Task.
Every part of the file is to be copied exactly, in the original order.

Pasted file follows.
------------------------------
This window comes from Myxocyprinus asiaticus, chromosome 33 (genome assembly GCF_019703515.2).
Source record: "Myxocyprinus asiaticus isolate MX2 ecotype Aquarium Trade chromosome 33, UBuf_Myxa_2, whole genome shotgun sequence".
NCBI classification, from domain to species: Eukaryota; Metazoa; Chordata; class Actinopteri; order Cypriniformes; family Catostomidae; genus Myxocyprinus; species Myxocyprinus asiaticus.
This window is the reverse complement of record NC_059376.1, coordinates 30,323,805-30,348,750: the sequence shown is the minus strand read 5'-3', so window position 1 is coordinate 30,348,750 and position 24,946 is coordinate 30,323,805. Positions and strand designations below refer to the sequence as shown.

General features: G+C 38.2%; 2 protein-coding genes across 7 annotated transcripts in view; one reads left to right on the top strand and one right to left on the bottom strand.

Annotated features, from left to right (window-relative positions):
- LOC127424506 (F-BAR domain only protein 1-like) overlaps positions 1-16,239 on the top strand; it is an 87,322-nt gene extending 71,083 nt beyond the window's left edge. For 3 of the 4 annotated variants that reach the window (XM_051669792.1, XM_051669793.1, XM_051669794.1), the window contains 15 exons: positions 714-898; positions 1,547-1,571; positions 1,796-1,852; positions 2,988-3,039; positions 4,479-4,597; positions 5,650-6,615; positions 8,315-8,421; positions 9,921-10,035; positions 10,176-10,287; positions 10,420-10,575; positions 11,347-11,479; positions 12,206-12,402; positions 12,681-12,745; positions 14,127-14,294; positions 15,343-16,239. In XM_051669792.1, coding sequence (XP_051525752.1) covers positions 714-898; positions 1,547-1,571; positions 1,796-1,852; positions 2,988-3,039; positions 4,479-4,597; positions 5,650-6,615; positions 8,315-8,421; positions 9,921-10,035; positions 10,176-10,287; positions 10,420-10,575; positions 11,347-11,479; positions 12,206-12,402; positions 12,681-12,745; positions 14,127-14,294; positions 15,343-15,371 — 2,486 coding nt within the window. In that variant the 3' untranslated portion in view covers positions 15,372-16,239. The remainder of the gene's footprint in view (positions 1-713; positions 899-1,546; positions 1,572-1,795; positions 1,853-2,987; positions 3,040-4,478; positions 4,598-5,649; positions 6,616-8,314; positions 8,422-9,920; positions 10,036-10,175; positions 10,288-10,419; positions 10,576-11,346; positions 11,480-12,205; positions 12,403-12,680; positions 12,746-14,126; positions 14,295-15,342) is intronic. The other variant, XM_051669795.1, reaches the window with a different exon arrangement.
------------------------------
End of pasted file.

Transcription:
This window comes from Myxocyprinus asiaticus, chromosome 33 (genome assembly GCF_019703515.2).
Source record: "Myxocyprinus asiaticus isolate MX2 ecotype Aquarium Trade chromosome 33, UBuf_Myxa_2, whole genome shotgun sequence".
NCBI classification, from domain to species: Eukaryota; Metazoa; Chordata; class Actinopteri; order Cypriniformes; family Catostomidae; genus Myxocyprinus; species Myxocyprinus asiaticus.
This window is the reverse complement of record NC_059376.1, coordinates 30,323,805-30,348,750: the sequence shown is the minus strand read 5'-3', so window position 1 is coordinate 30,348,750 and position 24,946 is coordinate 30,323,805. Positions and strand designations below refer to the sequence as shown.

General features: G+C 38.2%; 2 protein-coding genes across 7 annotated transcripts in view; one reads left to right on the top strand and one right to left on the bottom strand.

Annotated features, from left to right (window-relative positions):
- LOC127424506 (F-BAR domain only protein 1-like) overlaps positions 1-16,239 on the top strand; it is an 87,322-nt gene extending 71,083 nt beyond the window's left edge. For 3 of the 4 annotated variants that reach the window (XM_051669792.1, XM_051669793.1, XM_051669794.1), the window contains 15 exons: positions 714-898; positions 1,547-1,571; positions 1,796-1,852; positions 2,988-3,039; positions 4,479-4,597; positions 5,650-6,615; positions 8,315-8,421; positions 9,921-10,035; positions 10,176-10,287; positions 10,420-10,575; positions 11,347-11,479; positions 12,206-12,402; positions 12,681-12,745; positions 14,127-14,294; positions 15,343-16,239. In XM_051669792.1, coding sequence (XP_051525752.1) covers positions 714-898; positions 1,547-1,571; positions 1,796-1,852; positions 2,988-3,039; positions 4,479-4,597; positions 5,650-6,615; positions 8,315-8,421; positions 9,921-10,035; positions 10,176-10,287; positions 10,420-10,575; positions 11,347-11,479; positions 12,206-12,402; positions 12,681-12,745; positions 14,127-14,294; positions 15,343-15,371 — 2,486 coding nt within the window. In that variant the 3' untranslated portion in view covers positions 15,372-16,239. The remainder of the gene's footprint in view (positions 1-713; positions 899-1,546; positions 1,572-1,795; positions 1,853-2,987; positions 3,040-4,478; positions 4,598-5,649; positions 6,616-8,314; positions 8,422-9,920; positions 10,036-10,175; positions 10,288-10,419; positions 10,576-11,346; positions 11,480-12,205; positions 12,403-12,680; positions 12,746-14,126; positions 14,295-15,342) is intronic. The other variant, XM_051669795.1, reaches the window with a different exon arrangement.